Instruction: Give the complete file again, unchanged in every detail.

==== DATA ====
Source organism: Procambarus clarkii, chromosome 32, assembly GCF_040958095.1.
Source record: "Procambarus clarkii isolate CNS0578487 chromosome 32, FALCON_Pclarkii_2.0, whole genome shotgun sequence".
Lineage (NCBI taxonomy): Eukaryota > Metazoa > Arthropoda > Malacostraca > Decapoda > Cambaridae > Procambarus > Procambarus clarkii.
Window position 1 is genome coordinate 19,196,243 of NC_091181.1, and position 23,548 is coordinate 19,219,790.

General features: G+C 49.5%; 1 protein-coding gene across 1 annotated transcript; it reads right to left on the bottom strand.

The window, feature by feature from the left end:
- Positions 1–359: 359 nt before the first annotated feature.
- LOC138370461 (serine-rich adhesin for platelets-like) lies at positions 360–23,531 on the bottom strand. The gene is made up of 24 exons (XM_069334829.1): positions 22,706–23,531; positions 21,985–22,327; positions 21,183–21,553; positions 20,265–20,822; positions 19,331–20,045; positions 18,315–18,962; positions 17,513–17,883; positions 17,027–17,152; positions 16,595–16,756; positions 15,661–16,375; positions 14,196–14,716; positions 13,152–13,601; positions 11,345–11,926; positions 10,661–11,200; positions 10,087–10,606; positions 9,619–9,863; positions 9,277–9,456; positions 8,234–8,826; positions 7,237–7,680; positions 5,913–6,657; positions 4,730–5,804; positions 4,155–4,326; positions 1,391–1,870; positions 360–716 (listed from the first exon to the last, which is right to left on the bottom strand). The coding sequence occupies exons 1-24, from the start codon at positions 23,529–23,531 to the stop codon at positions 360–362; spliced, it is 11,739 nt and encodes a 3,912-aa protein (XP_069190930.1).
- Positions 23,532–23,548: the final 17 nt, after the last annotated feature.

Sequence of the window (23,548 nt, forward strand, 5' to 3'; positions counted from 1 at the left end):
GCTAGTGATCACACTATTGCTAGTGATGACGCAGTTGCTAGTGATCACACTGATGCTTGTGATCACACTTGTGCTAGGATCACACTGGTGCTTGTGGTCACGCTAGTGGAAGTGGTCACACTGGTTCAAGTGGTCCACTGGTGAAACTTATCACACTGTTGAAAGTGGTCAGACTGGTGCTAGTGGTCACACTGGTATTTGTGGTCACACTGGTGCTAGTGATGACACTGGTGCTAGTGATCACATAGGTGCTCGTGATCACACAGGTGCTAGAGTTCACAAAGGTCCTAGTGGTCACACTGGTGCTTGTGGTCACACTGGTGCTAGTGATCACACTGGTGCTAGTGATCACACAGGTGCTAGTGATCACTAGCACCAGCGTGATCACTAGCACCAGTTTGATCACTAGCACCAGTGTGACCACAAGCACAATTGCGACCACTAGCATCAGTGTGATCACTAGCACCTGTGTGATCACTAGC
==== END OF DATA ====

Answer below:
Source organism: Procambarus clarkii, chromosome 32, assembly GCF_040958095.1.
Source record: "Procambarus clarkii isolate CNS0578487 chromosome 32, FALCON_Pclarkii_2.0, whole genome shotgun sequence".
Lineage (NCBI taxonomy): Eukaryota > Metazoa > Arthropoda > Malacostraca > Decapoda > Cambaridae > Procambarus > Procambarus clarkii.
Window position 1 is genome coordinate 19,196,243 of NC_091181.1, and position 23,548 is coordinate 19,219,790.

General features: G+C 49.5%; 1 protein-coding gene across 1 annotated transcript; it reads right to left on the bottom strand.

The window, feature by feature from the left end:
- Positions 1–359: 359 nt before the first annotated feature.
- LOC138370461 (serine-rich adhesin for platelets-like) lies at positions 360–23,531 on the bottom strand. The gene is made up of 24 exons (XM_069334829.1): positions 22,706–23,531; positions 21,985–22,327; positions 21,183–21,553; positions 20,265–20,822; positions 19,331–20,045; positions 18,315–18,962; positions 17,513–17,883; positions 17,027–17,152; positions 16,595–16,756; positions 15,661–16,375; positions 14,196–14,716; positions 13,152–13,601; positions 11,345–11,926; positions 10,661–11,200; positions 10,087–10,606; positions 9,619–9,863; positions 9,277–9,456; positions 8,234–8,826; positions 7,237–7,680; positions 5,913–6,657; positions 4,730–5,804; positions 4,155–4,326; positions 1,391–1,870; positions 360–716 (listed from the first exon to the last, which is right to left on the bottom strand). The coding sequence occupies exons 1-24, from the start codon at positions 23,529–23,531 to the stop codon at positions 360–362; spliced, it is 11,739 nt and encodes a 3,912-aa protein (XP_069190930.1).
- Positions 23,532–23,548: the final 17 nt, after the last annotated feature.

Sequence of the window (23,548 nt, forward strand, 5' to 3'; positions counted from 1 at the left end):
GCTAGTGATCACACTATTGCTAGTGATGACGCAGTTGCTAGTGATCACACTGATGCTTGTGATCACACTTGTGCTAGGATCACACTGGTGCTTGTGGTCACGCTAGTGGAAGTGGTCACACTGGTTCAAGTGGTCCACTGGTGAAACTTATCACACTGTTGAAAGTGGTCAGACTGGTGCTAGTGGTCACACTGGTATTTGTGGTCACACTGGTGCTAGTGATGACACTGGTGCTAGTGATCACATAGGTGCTCGTGATCACACAGGTGCTAGAGTTCACAAAGGTCCTAGTGGTCACACTGGTGCTTGTGGTCACACTGGTGCTAGTGATCACACTGGTGCTAGTGATCACACAGGTGCTAGTGATCACTAGCACCAGCGTGATCACTAGCACCAGTTTGATCACTAGCACCAGTGTGACCACAAGCACAATTGCGACCACTAGCATCAGTGTGATCACTAGCACCTGTGTGATCACTAGC